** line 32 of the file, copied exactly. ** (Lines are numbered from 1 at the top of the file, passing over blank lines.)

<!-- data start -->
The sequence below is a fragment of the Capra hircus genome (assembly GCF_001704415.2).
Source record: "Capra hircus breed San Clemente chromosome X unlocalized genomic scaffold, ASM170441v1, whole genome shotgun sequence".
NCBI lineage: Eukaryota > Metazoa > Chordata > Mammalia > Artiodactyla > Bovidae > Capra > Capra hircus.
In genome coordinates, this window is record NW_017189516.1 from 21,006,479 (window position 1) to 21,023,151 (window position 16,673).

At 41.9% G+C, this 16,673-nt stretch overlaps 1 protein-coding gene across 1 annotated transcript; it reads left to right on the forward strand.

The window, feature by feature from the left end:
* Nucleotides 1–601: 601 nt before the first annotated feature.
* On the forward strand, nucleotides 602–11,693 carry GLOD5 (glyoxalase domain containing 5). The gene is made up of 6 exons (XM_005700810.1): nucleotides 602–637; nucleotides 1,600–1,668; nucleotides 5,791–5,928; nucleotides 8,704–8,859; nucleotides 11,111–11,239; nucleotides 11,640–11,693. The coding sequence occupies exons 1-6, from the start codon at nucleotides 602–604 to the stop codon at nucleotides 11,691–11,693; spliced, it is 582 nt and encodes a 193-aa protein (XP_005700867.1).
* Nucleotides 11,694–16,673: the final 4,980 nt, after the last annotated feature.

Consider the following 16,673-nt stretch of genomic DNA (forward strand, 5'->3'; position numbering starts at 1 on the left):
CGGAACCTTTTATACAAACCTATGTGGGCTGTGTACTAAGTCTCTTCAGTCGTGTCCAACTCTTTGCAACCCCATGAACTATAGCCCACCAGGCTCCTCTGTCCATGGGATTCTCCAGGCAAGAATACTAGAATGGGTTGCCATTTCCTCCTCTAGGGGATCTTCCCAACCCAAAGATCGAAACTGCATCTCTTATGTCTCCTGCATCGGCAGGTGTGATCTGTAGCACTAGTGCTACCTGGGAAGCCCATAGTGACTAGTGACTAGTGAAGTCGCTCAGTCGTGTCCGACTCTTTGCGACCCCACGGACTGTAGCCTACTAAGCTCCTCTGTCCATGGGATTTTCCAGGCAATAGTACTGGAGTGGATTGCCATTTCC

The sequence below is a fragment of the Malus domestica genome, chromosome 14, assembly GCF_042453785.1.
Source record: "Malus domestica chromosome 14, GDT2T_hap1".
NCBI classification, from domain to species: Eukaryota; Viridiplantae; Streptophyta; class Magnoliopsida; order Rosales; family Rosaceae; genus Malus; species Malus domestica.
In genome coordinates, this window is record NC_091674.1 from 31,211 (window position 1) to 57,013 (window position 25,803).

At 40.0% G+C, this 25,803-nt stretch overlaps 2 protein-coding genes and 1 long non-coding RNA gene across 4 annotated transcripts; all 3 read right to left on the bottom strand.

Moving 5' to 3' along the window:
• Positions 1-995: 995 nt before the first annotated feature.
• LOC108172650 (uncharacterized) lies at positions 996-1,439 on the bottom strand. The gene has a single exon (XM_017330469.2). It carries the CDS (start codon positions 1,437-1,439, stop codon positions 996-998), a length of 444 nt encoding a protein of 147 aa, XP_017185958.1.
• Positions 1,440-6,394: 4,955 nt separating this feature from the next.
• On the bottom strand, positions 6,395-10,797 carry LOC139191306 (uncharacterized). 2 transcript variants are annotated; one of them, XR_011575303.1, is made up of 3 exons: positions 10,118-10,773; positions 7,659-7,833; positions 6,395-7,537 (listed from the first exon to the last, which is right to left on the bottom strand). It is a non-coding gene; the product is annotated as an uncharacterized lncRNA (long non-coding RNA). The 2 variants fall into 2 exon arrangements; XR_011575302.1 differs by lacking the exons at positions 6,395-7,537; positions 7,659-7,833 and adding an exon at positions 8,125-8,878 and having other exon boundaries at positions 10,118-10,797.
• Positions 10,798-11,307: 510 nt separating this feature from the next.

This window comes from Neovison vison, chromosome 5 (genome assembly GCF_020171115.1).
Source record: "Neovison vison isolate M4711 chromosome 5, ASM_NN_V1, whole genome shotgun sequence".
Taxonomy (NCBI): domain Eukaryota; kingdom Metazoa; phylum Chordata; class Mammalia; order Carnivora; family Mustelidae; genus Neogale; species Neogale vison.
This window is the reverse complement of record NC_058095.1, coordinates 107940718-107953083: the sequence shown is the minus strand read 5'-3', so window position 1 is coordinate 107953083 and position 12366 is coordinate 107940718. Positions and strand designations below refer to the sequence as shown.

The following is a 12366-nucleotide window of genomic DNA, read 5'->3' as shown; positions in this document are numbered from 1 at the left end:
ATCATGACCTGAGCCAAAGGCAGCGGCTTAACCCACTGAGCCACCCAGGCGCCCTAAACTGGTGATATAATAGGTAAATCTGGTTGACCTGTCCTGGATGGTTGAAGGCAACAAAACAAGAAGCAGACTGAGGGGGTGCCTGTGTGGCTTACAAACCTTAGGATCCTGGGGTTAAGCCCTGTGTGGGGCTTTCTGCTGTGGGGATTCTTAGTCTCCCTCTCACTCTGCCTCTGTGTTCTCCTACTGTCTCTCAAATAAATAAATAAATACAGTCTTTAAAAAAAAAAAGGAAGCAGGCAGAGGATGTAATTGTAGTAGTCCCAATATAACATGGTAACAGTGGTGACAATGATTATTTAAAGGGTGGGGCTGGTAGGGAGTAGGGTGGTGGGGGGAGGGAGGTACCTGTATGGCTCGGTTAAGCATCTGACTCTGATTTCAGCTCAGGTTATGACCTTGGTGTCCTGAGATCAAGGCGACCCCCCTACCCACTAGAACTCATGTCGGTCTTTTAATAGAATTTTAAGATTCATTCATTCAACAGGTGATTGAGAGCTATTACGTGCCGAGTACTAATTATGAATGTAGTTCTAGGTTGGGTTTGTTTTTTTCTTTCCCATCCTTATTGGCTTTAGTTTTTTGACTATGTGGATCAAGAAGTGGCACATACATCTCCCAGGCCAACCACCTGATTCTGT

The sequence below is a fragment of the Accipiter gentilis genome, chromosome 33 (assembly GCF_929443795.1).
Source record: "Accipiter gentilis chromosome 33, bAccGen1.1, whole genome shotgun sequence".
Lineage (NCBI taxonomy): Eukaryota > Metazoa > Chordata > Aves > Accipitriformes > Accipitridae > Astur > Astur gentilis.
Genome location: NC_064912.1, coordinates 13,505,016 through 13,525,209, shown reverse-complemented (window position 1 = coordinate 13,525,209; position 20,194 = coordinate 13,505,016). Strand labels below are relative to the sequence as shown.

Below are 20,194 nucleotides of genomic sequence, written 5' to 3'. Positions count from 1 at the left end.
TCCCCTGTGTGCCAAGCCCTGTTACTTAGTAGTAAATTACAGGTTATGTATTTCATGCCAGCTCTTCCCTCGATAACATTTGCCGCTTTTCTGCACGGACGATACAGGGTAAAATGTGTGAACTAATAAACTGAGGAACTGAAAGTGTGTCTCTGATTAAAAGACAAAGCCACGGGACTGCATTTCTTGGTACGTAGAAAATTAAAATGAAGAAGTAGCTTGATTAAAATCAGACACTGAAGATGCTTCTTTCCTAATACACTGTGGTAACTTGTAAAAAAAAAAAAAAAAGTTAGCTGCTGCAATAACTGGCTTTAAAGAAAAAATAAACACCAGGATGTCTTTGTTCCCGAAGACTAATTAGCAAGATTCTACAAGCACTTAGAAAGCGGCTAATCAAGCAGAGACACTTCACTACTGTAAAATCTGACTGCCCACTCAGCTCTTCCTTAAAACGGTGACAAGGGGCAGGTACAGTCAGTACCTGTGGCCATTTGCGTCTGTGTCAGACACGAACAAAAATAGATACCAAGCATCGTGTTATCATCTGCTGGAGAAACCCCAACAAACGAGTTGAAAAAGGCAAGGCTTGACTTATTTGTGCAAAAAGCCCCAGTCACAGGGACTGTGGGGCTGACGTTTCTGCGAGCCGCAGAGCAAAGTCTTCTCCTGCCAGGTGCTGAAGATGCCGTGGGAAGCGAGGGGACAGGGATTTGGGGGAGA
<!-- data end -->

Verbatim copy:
Genome location: NC_064912.1, coordinates 13,505,016 through 13,525,209, shown reverse-complemented (window position 1 = coordinate 13,525,209; position 20,194 = coordinate 13,505,016). Strand labels below are relative to the sequence as shown.